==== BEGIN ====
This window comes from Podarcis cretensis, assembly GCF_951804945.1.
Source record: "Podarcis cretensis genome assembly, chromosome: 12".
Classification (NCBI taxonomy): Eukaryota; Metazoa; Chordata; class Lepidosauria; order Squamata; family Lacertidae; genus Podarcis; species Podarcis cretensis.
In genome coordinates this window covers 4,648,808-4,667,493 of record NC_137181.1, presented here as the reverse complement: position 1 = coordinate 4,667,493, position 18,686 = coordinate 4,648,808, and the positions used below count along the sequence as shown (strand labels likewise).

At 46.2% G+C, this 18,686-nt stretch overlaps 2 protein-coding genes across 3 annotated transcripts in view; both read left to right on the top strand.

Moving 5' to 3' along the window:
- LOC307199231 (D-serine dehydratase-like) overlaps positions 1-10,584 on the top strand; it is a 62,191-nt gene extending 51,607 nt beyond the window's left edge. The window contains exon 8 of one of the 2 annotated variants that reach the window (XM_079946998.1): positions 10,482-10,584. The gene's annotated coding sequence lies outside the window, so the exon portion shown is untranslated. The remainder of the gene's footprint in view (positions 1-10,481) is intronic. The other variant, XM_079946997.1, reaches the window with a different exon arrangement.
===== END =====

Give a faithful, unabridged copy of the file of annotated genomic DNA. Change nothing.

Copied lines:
This window comes from Podarcis cretensis, assembly GCF_951804945.1.
Source record: "Podarcis cretensis genome assembly, chromosome: 12".
Classification (NCBI taxonomy): Eukaryota; Metazoa; Chordata; class Lepidosauria; order Squamata; family Lacertidae; genus Podarcis; species Podarcis cretensis.
In genome coordinates this window covers 4,648,808-4,667,493 of record NC_137181.1, presented here as the reverse complement: position 1 = coordinate 4,667,493, position 18,686 = coordinate 4,648,808, and the positions used below count along the sequence as shown (strand labels likewise).

At 46.2% G+C, this 18,686-nt stretch overlaps 2 protein-coding genes across 3 annotated transcripts in view; both read left to right on the top strand.

Moving 5' to 3' along the window:
- LOC307199231 (D-serine dehydratase-like) overlaps positions 1-10,584 on the top strand; it is a 62,191-nt gene extending 51,607 nt beyond the window's left edge. The window contains exon 8 of one of the 2 annotated variants that reach the window (XM_079946998.1): positions 10,482-10,584. The gene's annotated coding sequence lies outside the window, so the exon portion shown is untranslated. The remainder of the gene's footprint in view (positions 1-10,481) is intronic. The other variant, XM_079946997.1, reaches the window with a different exon arrangement.